A CFO worries about cash flow shortages at a college in the Bahamas and how changes to government may endanger the institution.
Michelle Murphy-Brown, CFO at The Bahamas College (The College) rose early on September 28, 2017, and headed into the office, where many tasks awaited her. An online payment solution was urgently needed, to address the long line of students who queued up daily at the Business Office. In three weeks the College’s annual budget was due; normally this would take three months to prepare. There were deadlines too, associated with several union negotiations. And, at a time of critical cash flow shortages, a three year audit backlog had put an important $30M loan in jeopardy. The loan was needed to facilitate The College’s strategic transition to university status. The Caribbean Development Bank had specified that The College’s three-year audit backlog must be completed before the loan would be finalized.
The Bahamas, a country with a population of 350,000 people, was still reeling from the global recession. Murphy-Brown recognized that government-imposed austerity measures were creating hardship throughout the public sector including The College. Public funding to The College was unexpectedly cut by 15%, and additional cuts were proposed. In a further complication, the government announced plans to implement a value-added tax (VAT) on all goods and services, including education, within a matter of months. This would be the first time in the country’s history that a direct tax would be imposed on citizens. Murphy-Brown was quite aware that nationally-imposed austerity measures could further worsen The College’s operating budget should The College fail to secure the $30M transition loan. In addition to the financial challenges, Murphy-Brown also contemplated whether political interference on the part of the governing College Council would jeopardize the loan. In recent weeks, the newspapers were littered with highly-publicized episodes of graft and corruption in several prominent public corporations. The newly elected Progressive Liberal Party (PLP) government had lost the election five years earlier, amid charges of widespread political interference, cronyism and corruption. Had they truly changed? Would the new Council promote shared governance of The College, and allow the management team to function?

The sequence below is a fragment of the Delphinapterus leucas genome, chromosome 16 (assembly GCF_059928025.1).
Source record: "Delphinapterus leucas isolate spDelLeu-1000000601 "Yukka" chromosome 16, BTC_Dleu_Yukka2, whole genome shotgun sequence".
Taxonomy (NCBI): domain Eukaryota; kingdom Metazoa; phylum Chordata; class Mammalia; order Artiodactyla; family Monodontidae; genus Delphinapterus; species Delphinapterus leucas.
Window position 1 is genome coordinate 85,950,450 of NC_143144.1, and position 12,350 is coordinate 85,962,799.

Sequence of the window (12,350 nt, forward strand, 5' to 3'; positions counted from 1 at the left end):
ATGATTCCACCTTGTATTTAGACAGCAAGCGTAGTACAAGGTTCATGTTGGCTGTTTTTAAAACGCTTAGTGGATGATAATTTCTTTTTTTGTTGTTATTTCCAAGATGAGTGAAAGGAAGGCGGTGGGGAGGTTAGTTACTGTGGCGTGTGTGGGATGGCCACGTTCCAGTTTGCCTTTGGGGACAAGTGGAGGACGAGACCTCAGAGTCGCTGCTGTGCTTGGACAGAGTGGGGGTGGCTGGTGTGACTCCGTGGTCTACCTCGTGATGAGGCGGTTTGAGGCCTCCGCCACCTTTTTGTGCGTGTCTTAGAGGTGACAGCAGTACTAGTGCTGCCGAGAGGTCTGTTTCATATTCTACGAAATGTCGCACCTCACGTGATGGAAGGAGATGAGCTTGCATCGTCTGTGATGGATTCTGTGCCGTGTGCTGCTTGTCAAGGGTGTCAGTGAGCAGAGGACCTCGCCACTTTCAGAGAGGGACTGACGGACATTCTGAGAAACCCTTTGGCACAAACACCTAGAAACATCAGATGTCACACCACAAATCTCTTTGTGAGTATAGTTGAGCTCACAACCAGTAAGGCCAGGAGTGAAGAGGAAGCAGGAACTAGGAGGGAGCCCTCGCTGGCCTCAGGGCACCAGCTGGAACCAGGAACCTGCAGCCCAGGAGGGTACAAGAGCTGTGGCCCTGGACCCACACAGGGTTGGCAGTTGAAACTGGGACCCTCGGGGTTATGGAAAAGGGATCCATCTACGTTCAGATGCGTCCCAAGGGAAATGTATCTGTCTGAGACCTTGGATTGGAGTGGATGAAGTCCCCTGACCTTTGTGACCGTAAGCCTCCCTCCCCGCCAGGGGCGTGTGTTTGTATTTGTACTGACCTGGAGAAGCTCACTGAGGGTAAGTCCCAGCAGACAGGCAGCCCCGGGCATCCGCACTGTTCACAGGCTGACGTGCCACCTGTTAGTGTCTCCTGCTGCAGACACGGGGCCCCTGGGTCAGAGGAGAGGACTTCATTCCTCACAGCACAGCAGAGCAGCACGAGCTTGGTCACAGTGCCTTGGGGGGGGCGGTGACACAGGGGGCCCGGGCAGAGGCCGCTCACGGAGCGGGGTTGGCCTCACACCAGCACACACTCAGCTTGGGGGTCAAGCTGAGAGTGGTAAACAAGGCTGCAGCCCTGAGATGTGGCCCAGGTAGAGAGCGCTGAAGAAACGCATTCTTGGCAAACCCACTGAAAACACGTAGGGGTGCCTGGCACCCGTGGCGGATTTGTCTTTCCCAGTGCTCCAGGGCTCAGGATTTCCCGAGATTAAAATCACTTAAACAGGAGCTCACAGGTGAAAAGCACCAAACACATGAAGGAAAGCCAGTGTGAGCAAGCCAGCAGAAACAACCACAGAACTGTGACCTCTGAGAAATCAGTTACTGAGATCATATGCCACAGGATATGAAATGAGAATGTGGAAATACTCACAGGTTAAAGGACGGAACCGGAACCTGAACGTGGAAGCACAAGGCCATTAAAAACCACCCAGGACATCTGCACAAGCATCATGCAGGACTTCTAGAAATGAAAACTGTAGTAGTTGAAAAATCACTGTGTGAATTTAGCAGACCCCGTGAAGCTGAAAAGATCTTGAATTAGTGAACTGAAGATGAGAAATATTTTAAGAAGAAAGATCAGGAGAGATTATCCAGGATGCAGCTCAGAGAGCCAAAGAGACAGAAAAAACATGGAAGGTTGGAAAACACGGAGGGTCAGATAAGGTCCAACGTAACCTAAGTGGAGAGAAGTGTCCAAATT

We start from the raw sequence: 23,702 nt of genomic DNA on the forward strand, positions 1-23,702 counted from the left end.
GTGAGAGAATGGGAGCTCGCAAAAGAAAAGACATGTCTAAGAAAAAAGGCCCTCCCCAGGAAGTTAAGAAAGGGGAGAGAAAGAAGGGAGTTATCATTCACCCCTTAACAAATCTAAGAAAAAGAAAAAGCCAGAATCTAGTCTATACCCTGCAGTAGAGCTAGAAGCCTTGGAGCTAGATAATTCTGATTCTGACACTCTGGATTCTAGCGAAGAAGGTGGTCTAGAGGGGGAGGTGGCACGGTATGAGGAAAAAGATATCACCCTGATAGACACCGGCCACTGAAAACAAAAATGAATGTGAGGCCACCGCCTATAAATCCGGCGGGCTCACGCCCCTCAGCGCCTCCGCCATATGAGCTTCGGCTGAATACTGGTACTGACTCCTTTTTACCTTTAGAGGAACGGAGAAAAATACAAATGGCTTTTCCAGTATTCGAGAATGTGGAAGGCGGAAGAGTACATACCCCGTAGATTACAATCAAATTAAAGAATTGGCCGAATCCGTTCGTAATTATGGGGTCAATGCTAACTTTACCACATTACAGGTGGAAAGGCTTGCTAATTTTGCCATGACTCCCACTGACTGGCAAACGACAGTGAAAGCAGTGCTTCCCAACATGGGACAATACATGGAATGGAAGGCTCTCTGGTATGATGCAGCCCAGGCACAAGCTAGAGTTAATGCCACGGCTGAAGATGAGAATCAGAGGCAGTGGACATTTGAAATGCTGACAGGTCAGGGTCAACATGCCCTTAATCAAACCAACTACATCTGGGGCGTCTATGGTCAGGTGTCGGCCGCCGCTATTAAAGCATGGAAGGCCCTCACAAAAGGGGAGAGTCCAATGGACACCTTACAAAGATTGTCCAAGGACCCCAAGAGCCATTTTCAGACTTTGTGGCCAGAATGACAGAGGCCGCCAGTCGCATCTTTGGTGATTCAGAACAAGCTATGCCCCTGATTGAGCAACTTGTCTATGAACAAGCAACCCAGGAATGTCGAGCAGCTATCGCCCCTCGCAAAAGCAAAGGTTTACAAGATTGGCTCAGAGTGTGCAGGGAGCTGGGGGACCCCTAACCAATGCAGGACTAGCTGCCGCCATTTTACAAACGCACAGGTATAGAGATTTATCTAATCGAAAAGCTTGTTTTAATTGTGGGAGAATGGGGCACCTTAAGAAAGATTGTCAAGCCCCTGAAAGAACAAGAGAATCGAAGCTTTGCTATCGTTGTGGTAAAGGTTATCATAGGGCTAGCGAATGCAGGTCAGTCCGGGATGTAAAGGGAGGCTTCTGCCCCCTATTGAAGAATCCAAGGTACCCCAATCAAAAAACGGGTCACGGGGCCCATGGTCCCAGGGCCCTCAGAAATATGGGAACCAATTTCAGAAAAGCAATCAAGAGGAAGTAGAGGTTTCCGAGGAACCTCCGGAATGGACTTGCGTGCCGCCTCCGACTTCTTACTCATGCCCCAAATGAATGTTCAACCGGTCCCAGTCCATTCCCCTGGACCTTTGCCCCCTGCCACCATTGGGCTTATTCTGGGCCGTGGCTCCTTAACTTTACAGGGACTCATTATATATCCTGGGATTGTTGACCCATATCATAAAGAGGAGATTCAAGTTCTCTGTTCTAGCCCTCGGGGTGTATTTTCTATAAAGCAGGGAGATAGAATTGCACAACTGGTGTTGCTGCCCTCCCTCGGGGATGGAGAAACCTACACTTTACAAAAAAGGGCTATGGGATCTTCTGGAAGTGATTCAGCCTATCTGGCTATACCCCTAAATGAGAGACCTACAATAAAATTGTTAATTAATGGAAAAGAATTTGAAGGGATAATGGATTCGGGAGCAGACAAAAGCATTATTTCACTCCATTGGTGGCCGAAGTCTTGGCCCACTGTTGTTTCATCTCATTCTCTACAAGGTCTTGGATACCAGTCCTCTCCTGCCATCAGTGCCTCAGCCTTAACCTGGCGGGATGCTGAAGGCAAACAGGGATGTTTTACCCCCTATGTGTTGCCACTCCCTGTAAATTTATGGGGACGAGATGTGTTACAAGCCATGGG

Murphy-Brown’s career thus far spanned about 25 years, with professional and managerial positions in public accounting, financial services and academia. The CFO was certain that current auditors–selected prior to her appointment–did not have the requisite staff, technical resources and ability to carry out a high-quality audit of a $150 million institution of the size and complexity of The College. Now, the CFO was at an important turning point; she was seriously considering resigning from her position. This would not be an easy decision to make, and there were other options to consider.
Authors: Marlo B. Murphy-Braynen & Abdoulie Jammeh
Cite as:Murphy-Braynen, M. & Jammeh, A. (2018). The $30m dilemma: A new auditor for the college. Muma Case Review 3(4). 1-25. Retrieved from: http://pubs.mumacasereview.org/2018/MCR-03-04-MurphyBraynen-AuditorDilemma-p1-25.pdf